This time we are looking on the crossword puzzle clue for: Bargain.
it’s A 7 letters crossword definition.
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Last seen on: –Eugene Sheffer – King Feature Syndicate Crossword – Jan 20 2022
–Eugene Sheffer – King Feature Syndicate Crossword – Jan 13 2022
–The Telegraph – QUICK CROSSWORD NO: 29,862 – Dec 18 2021
The Telegraph – QUICK CROSSWORD NO: 29,404 – Jul 1 2020
Random information on the term “Bargain”:
“Bargain” is a song written by Pete Townshend that was first released by the Who on their 1971 album Who’s Next. It is a love song, although the intended subject of the song is God rather than a woman. The song has been included on several compilation and live albums. It was also included on several of Townshend’s solo projects. Critics have praised the song’s lyricism and power, as well as the performance of the band on the song. Townshend acknowledged during the Who’s concert at the Prudential Center in Newark on 19 March 2016 that this is his favorite song on the album.
“Bargain” is a love song. The opening lines are:
I’d gladly lose me to find youI’d gladly give up all I hadTo find you I’d suffer anything and be glad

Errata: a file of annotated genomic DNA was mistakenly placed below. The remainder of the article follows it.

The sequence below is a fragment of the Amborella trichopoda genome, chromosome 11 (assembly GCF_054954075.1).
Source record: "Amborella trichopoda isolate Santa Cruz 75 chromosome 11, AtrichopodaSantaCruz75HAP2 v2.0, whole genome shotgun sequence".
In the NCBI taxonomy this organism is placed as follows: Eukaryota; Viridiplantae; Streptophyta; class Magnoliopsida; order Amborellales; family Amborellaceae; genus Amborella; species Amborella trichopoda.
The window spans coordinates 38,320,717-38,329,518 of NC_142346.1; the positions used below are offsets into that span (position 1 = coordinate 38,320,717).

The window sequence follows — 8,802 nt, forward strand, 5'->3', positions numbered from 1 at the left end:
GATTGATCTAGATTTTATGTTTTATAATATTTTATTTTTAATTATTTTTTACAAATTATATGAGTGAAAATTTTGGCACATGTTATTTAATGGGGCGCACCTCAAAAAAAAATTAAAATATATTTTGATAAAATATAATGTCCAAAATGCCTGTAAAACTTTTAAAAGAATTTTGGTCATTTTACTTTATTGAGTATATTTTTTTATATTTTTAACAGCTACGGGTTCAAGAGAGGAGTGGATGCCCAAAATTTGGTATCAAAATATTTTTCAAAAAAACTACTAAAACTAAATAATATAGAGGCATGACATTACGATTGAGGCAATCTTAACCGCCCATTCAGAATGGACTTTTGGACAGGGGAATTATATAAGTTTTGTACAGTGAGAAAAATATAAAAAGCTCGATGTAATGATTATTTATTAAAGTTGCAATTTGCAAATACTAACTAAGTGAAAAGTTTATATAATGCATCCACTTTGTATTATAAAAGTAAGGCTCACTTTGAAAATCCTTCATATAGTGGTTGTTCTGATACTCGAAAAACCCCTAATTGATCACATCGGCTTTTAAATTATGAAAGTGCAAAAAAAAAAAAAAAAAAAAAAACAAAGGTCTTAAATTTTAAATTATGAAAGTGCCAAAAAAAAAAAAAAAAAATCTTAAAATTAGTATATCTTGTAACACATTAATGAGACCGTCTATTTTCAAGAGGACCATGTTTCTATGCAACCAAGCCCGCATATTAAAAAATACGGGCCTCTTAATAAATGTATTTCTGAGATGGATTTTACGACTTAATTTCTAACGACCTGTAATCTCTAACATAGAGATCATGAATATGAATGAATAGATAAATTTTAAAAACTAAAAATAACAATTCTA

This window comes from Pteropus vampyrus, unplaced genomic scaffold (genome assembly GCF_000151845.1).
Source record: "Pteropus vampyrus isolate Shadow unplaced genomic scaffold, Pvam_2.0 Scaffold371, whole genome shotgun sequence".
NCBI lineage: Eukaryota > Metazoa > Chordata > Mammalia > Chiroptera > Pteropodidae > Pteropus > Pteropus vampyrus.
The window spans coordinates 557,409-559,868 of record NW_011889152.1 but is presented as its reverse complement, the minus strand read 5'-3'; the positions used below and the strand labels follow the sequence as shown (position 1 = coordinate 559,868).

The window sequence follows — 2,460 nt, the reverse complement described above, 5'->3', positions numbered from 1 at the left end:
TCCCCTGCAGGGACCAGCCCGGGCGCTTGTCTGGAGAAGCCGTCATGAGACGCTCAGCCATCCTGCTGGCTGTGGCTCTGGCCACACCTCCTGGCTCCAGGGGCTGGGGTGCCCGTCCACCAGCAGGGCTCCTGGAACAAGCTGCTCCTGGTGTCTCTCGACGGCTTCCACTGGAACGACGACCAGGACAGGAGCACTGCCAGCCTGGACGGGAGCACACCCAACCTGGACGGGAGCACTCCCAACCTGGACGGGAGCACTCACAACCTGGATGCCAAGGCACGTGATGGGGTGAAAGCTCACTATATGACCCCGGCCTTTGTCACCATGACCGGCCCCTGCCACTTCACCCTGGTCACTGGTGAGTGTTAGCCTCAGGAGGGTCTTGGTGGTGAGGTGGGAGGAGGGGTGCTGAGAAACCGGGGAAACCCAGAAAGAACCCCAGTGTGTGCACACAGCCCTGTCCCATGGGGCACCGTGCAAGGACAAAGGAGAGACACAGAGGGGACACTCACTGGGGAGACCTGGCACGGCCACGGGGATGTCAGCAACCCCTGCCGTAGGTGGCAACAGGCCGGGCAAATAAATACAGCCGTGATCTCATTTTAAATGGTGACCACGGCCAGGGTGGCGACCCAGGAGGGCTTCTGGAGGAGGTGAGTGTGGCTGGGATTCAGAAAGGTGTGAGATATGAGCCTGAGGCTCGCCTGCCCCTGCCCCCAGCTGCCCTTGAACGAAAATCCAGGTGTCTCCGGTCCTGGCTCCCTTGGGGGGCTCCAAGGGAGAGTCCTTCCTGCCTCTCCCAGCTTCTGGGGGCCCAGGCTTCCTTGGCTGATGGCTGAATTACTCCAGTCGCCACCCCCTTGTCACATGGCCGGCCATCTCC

The lyrics are typical love song lyrics in which the singer says he will give up everything to win his love, and that the singer would consider that a bargain. However, the lyrics do not identify who the subject of the singer’s love is. Townshend has stated the song was influenced by Indian mystic Meher Baba and that the subject of the song is God. Townshend has stated “The song is simply about losing one’s ego as a devotee of Meher Baba. I constantly try to lose myself and find him. I’m not very successful, I’m afraid, but this song expresses how much of a bargain it would be to lose everything in order to be at one with God.”
Random information on the term “DEAL”:
In cryptography, Ladder-DES is a block cipher designed in 1994 by Terry Ritter. It is a 4-round Feistel cipher with a block size of 128 bits, using DES as the round function. It has no actual key schedule, so the total key size is 4×56=224 bits.
In 1997, Eli Biham found two forms of cryptanalysis for Ladder-DES that depend on the birthday paradox; the key is deduced from the presence or absence of collisions, plaintexts that give equal intermediate values in the encryption process. He presented both a chosen-plaintext attack and a known-plaintext attack; each uses about 236 plaintexts and 290 work, but the known-plaintext attack requires much more memory.